Deryk Eke is charged with ensuring the government gets the most for its money. Building talks to him about his radical plans
"My remit is to improve the performance of the government as a construction client," says Deryk Eke, construction director at the Office of Government Commerce's newly formed property and construction directorate. Drafted in last year to overhaul government procurement, Eke is planning a string of big changes to turn the industry's biggest customer into one of the most efficient.

He is halfway through a two-year secondment from BAA, and, as reported in Building (31 August, page 11), Eke plans to introduce framework agreements, the airport operator's revolutionary procurement strategy. This would make every government department and agency use centralised single-supplier teams, but would not include major strategies such as Defence Estates' prime contracting programme and the NHS' Procure 21 initiative.

The arrangement is primarily designed to remove the waste in the present tendering regime, but it would also benefit construction, Eke argues. "Firms will get a visible workload so they can plan their resources and train their workforces."

But they would also see the government forcing the industry to raise its game on safety and training by setting stringent pre-qualification criteria. Firms that do not measure up will not be considered. "As part of the tender evaluation, having the right credentials to work on government project has to be a precursor to success," says Eke.

Eke believes this could lead to a new round of consolidation in the industry, as firms scramble to develop the critical mass needed to pitch for the lucrative frameworks. "We can't support the hundreds and thousands of white-van men. They should brigade themselves together. What that starts to do is drive out the cowboys."

Other initiatives in the pipeline include a push to turn individual departments into better clients, under the ongoing Achieving Excellence initiative. Recognising that most departments lack in-house expertise, Eke is assembling a seven-strong "advice team" of procurement experts who will advise on the best way of commissioning construction projects. Starting in October, a "roadshow" of 12 conferences around the country, called Rethinking the Construction Client, will attempt to spread the message to regional authorities and industry figures.

Eke hints that he is willing to relax the rigid procurement rules announced last May by his predecessor Mike Burt. Burt insisted that public projects must follow one of three procurement routes – PFI, design-and-build or prime contracting – and could only use the traditional route if it could be proven to offer better value for money. "I would rather departments find innovative ways of contracting with people that will deliver value for money," Eke says. "The overriding test is: are you getting value for money?"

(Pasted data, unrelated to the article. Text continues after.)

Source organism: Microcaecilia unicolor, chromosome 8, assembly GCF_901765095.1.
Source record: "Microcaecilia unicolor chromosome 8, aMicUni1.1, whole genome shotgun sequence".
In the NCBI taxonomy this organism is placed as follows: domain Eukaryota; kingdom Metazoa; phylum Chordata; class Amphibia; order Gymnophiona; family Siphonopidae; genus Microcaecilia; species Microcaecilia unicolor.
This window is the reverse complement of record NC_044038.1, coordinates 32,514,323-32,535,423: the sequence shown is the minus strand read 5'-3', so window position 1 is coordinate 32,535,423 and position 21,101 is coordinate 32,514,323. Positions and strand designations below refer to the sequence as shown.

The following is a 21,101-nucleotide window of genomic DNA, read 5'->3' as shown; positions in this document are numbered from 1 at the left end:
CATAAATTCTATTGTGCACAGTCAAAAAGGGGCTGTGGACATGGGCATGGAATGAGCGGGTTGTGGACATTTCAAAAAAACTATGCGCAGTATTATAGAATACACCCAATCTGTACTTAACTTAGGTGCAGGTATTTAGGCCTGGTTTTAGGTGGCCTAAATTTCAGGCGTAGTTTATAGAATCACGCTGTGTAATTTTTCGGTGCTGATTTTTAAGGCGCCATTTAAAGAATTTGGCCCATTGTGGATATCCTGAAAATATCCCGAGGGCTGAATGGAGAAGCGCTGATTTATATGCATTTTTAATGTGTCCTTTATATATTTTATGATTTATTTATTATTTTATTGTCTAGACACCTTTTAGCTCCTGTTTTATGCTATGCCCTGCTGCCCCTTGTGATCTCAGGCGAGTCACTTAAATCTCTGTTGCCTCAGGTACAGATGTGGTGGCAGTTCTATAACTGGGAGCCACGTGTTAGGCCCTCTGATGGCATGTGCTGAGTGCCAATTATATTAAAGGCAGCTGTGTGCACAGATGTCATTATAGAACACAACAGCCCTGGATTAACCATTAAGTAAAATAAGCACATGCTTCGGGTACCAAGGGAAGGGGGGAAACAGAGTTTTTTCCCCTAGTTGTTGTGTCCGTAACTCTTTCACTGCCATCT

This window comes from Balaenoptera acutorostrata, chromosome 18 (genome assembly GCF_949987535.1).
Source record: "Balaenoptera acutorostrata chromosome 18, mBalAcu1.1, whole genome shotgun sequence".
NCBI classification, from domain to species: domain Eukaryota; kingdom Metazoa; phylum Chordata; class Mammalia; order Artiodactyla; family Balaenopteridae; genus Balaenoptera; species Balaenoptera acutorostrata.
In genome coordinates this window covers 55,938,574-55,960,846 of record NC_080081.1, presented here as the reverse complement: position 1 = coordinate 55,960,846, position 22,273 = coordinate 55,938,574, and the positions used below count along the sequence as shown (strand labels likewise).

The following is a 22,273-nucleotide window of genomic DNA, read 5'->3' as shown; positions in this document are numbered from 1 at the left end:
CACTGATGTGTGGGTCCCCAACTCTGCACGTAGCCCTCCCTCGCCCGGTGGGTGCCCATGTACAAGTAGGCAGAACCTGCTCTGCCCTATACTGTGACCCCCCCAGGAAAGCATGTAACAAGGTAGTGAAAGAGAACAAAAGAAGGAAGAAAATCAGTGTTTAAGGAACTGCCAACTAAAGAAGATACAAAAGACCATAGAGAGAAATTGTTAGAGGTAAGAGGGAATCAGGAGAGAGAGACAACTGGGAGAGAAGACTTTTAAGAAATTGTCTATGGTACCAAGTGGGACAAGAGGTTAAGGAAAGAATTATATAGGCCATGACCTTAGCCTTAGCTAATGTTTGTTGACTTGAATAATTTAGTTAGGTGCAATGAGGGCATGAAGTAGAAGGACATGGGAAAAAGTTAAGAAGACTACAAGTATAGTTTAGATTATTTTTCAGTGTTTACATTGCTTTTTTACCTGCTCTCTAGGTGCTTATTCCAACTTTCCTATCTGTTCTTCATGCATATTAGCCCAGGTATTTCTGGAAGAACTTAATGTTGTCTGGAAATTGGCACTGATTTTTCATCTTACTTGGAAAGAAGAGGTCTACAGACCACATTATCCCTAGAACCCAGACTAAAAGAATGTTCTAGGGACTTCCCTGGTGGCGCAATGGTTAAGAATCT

I would rather departments find innovative ways of contracting to deliver value for money

Since last year's comprehensive spending review, departments have been allowed to reinvest savings made on capital projects instead of having to return them to the Treasury. Eke believes this will encourage departments to rationalise their procurement strategies. "My mantra is that I want to make construction more affordable for departments, so departments can reinvest those benefits in more construction," he says.

To help departments achieve value for money, all building projects now have to be assessed against a series of "gateways". The process involves strategic reviews of projects by external experts at five stages of a project, and the aim is to weed out ill-considered or risky projects at an early stage.

At the outset, departments are quizzed on their business case to ensure a new building is needed; teams then help departments decide on a suitable procurement route. Further reviews are carried out a before contract award, just before the project goes live, and once work has started.

Eke is sympathetic to criticism that public projects tend to scrimp on capital costs while ignoring the higher costs of running a building over its lifetime. But he urges the construction industry to work harder at making a convincing case for spending more in order to get a better product. "The upfront costs are minimal in comparison. Clients must take whole life more seriously, but the industry hasn't got a handle on it."

On the whole, Eke is complimentary of the industry's efforts to modernise itself. "I think the construction industry has come on in leaps and bounds in the past five years. There's a much better focus on what the client wants."